Hurt people hurt. We know that. And we also know that few can stop that pattern. The abused becomes the abuser.
The main character Violet in "August: Osage County" has given all that a lot of thought. And she tells her eldest daughter, who she perceives as self-righteously smug, don't dare judge her. The film ends with the sense that no one is going to change. The hurt will go on hurting and also being hurt by those who are even better at the abuse game than they are.
The acting is extraordinary. Julia Roberts, who plays the oldest daughter, allows herself to look and act mature. But, it's not just that which is earning the film so much buzz and Oscar nominations. The grabber is the brutal reality of the story line. We have all lived with those kinds of wounded characters. Or we have been - are maybe still are - one of those ourselves.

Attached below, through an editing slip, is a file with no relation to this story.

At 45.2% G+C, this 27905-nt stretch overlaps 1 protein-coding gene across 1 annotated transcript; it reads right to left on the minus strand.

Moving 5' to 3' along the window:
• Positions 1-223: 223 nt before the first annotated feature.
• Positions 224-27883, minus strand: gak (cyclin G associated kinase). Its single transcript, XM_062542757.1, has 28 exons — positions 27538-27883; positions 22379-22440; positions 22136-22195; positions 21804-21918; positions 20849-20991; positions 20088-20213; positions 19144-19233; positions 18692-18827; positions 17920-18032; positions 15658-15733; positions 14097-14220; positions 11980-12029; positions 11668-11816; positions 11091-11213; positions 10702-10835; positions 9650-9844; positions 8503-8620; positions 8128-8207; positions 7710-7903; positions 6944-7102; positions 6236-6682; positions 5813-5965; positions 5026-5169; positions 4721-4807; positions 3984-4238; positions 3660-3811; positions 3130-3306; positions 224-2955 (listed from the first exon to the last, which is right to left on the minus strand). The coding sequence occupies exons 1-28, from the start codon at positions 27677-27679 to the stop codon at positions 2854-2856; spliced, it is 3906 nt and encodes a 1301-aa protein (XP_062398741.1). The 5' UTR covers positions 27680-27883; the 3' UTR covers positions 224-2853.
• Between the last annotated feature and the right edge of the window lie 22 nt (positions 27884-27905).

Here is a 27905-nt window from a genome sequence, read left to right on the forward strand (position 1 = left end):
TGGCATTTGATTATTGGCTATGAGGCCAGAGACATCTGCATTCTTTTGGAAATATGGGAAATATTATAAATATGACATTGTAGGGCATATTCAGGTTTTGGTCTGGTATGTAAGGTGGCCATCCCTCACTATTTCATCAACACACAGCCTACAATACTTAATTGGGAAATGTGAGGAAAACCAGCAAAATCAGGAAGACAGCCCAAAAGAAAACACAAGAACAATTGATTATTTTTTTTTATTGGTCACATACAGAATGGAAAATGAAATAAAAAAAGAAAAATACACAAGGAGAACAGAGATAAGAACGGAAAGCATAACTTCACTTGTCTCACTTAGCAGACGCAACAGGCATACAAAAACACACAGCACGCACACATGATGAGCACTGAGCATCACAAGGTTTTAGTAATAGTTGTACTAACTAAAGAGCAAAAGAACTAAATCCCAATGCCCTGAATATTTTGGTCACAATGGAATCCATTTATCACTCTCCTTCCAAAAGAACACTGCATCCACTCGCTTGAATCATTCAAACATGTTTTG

Our mother, first-grade teacher, girlhood friend, boss and/or lover was Violet. Meanwhile it really doesn't help to find out that she too had her own version of a Violet in her life. Violet, for example, shares with her three daughters a cruel Christmas story about her mother. The three aren't healed or even able to be more at ease with disturbed Violet.
Can we recover from the Violets? Can we stop being a Violet? This film is not optimistic. The hope that we can survive those people and ourselves comes through the live-in Native American care-taken Johnna. She prevents a rape. She comforts Violet when everyone else is gone. A realist, Johnna can still be compassionate. Maybe the takeaway is that we better find a Johnna to help us navigate what others have done to us and what we might be doing to ourselves.